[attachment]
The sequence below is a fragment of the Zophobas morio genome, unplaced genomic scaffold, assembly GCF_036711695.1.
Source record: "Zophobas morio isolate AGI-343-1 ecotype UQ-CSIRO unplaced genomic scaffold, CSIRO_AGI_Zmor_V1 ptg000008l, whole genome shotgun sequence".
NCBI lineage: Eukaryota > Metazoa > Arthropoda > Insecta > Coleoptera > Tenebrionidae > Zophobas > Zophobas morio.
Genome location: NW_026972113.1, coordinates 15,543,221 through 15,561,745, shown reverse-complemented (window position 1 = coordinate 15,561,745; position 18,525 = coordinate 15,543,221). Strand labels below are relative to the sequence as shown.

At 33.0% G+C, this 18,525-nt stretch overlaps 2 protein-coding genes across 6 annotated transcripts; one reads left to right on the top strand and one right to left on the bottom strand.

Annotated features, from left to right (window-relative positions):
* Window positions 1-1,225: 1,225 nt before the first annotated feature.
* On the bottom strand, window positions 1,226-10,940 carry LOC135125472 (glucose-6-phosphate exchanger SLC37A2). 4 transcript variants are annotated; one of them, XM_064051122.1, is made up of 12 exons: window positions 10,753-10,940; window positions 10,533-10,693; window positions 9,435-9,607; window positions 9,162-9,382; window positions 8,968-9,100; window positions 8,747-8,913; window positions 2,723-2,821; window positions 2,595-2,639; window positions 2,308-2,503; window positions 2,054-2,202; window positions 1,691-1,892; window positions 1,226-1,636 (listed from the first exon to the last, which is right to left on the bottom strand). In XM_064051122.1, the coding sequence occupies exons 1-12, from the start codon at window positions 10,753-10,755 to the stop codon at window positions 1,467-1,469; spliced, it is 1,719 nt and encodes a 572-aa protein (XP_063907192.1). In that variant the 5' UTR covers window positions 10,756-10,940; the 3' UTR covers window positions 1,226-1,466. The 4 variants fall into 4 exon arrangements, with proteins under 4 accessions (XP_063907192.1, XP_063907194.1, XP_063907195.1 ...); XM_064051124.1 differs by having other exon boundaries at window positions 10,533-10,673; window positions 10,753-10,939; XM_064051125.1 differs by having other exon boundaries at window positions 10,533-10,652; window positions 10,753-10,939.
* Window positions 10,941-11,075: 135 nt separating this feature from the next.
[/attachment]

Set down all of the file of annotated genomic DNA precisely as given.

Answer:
The sequence below is a fragment of the Zophobas morio genome, unplaced genomic scaffold, assembly GCF_036711695.1.
Source record: "Zophobas morio isolate AGI-343-1 ecotype UQ-CSIRO unplaced genomic scaffold, CSIRO_AGI_Zmor_V1 ptg000008l, whole genome shotgun sequence".
NCBI lineage: Eukaryota > Metazoa > Arthropoda > Insecta > Coleoptera > Tenebrionidae > Zophobas > Zophobas morio.
Genome location: NW_026972113.1, coordinates 15,543,221 through 15,561,745, shown reverse-complemented (window position 1 = coordinate 15,561,745; position 18,525 = coordinate 15,543,221). Strand labels below are relative to the sequence as shown.

At 33.0% G+C, this 18,525-nt stretch overlaps 2 protein-coding genes across 6 annotated transcripts; one reads left to right on the top strand and one right to left on the bottom strand.

Annotated features, from left to right (window-relative positions):
* Window positions 1-1,225: 1,225 nt before the first annotated feature.
* On the bottom strand, window positions 1,226-10,940 carry LOC135125472 (glucose-6-phosphate exchanger SLC37A2). 4 transcript variants are annotated; one of them, XM_064051122.1, is made up of 12 exons: window positions 10,753-10,940; window positions 10,533-10,693; window positions 9,435-9,607; window positions 9,162-9,382; window positions 8,968-9,100; window positions 8,747-8,913; window positions 2,723-2,821; window positions 2,595-2,639; window positions 2,308-2,503; window positions 2,054-2,202; window positions 1,691-1,892; window positions 1,226-1,636 (listed from the first exon to the last, which is right to left on the bottom strand). In XM_064051122.1, the coding sequence occupies exons 1-12, from the start codon at window positions 10,753-10,755 to the stop codon at window positions 1,467-1,469; spliced, it is 1,719 nt and encodes a 572-aa protein (XP_063907192.1). In that variant the 5' UTR covers window positions 10,756-10,940; the 3' UTR covers window positions 1,226-1,466. The 4 variants fall into 4 exon arrangements, with proteins under 4 accessions (XP_063907192.1, XP_063907194.1, XP_063907195.1 ...); XM_064051124.1 differs by having other exon boundaries at window positions 10,533-10,673; window positions 10,753-10,939; XM_064051125.1 differs by having other exon boundaries at window positions 10,533-10,652; window positions 10,753-10,939.
* Window positions 10,941-11,075: 135 nt separating this feature from the next.